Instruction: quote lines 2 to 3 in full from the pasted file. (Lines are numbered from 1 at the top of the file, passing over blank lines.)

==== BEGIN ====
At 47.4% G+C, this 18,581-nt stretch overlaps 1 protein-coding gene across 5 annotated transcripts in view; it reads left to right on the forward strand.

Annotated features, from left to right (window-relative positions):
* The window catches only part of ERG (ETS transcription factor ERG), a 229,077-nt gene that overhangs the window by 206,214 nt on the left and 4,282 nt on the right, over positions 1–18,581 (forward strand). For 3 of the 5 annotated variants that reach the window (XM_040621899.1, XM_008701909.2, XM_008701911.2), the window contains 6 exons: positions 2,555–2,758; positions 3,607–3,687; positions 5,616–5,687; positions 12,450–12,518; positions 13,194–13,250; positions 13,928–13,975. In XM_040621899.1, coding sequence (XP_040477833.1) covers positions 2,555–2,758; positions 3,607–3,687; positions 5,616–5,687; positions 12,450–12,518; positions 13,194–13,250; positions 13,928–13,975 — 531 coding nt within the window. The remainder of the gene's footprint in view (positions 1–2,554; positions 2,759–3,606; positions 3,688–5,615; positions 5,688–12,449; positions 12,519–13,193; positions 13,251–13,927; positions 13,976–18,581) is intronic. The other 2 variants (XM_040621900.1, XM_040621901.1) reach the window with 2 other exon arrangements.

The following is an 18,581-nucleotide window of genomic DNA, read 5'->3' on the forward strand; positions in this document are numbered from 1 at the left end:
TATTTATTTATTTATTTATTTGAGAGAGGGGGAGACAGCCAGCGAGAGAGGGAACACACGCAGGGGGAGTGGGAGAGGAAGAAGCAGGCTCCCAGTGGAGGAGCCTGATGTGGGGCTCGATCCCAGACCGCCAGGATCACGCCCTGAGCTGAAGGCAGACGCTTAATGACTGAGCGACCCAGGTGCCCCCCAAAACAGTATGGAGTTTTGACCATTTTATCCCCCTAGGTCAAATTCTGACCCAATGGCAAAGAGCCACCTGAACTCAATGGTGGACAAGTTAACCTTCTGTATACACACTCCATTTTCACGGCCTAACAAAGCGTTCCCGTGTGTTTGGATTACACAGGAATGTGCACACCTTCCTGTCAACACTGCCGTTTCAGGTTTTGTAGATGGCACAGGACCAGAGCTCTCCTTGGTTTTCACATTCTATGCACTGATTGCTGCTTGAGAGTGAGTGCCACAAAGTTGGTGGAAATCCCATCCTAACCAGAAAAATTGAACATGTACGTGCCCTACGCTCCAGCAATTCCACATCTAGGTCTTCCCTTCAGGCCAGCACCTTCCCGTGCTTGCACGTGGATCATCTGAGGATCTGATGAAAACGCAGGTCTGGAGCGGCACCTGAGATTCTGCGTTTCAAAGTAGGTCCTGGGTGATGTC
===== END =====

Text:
Annotated features, from left to right (window-relative positions):
* The window catches only part of ERG (ETS transcription factor ERG), a 229,077-nt gene that overhangs the window by 206,214 nt on the left and 4,282 nt on the right, over positions 1–18,581 (forward strand). For 3 of the 5 annotated variants that reach the window (XM_040621899.1, XM_008701909.2, XM_008701911.2), the window contains 6 exons: positions 2,555–2,758; positions 3,607–3,687; positions 5,616–5,687; positions 12,450–12,518; positions 13,194–13,250; positions 13,928–13,975. In XM_040621899.1, coding sequence (XP_040477833.1) covers positions 2,555–2,758; positions 3,607–3,687; positions 5,616–5,687; positions 12,450–12,518; positions 13,194–13,250; positions 13,928–13,975 — 531 coding nt within the window. The remainder of the gene's footprint in view (positions 1–2,554; positions 2,759–3,606; positions 3,688–5,615; positions 5,688–12,449; positions 12,519–13,193; positions 13,251–13,927; positions 13,976–18,581) is intronic. The other 2 variants (XM_040621900.1, XM_040621901.1) reach the window with 2 other exon arrangements.